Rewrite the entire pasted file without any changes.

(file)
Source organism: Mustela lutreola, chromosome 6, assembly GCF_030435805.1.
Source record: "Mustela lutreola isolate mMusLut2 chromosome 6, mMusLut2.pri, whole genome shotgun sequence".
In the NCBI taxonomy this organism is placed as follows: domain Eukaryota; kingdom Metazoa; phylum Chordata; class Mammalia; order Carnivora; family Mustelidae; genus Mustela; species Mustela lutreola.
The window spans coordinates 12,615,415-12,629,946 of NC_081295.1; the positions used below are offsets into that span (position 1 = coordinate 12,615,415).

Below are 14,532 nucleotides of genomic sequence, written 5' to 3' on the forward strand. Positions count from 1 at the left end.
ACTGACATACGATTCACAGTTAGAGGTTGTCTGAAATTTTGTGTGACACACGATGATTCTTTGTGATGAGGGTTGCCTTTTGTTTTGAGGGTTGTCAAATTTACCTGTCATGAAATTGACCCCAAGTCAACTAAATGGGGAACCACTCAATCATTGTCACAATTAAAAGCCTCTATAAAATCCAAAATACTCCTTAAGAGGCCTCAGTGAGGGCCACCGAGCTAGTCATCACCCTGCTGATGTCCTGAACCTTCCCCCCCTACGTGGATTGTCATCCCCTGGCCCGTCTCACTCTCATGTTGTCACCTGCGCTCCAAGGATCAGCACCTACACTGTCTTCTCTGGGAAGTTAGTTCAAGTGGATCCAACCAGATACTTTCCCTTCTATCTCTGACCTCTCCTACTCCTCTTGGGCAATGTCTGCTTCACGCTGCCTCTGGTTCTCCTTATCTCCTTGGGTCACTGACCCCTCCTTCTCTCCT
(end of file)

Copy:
Source organism: Mustela lutreola, chromosome 6, assembly GCF_030435805.1.
Source record: "Mustela lutreola isolate mMusLut2 chromosome 6, mMusLut2.pri, whole genome shotgun sequence".
In the NCBI taxonomy this organism is placed as follows: domain Eukaryota; kingdom Metazoa; phylum Chordata; class Mammalia; order Carnivora; family Mustelidae; genus Mustela; species Mustela lutreola.
The window spans coordinates 12,615,415-12,629,946 of NC_081295.1; the positions used below are offsets into that span (position 1 = coordinate 12,615,415).

Below are 14,532 nucleotides of genomic sequence, written 5' to 3' on the forward strand. Positions count from 1 at the left end.
ACTGACATACGATTCACAGTTAGAGGTTGTCTGAAATTTTGTGTGACACACGATGATTCTTTGTGATGAGGGTTGCCTTTTGTTTTGAGGGTTGTCAAATTTACCTGTCATGAAATTGACCCCAAGTCAACTAAATGGGGAACCACTCAATCATTGTCACAATTAAAAGCCTCTATAAAATCCAAAATACTCCTTAAGAGGCCTCAGTGAGGGCCACCGAGCTAGTCATCACCCTGCTGATGTCCTGAACCTTCCCCCCCTACGTGGATTGTCATCCCCTGGCCCGTCTCACTCTCATGTTGTCACCTGCGCTCCAAGGATCAGCACCTACACTGTCTTCTCTGGGAAGTTAGTTCAAGTGGATCCAACCAGATACTTTCCCTTCTATCTCTGACCTCTCCTACTCCTCTTGGGCAATGTCTGCTTCACGCTGCCTCTGGTTCTCCTTATCTCCTTGGGTCACTGACCCCTCCTTCTCTCCT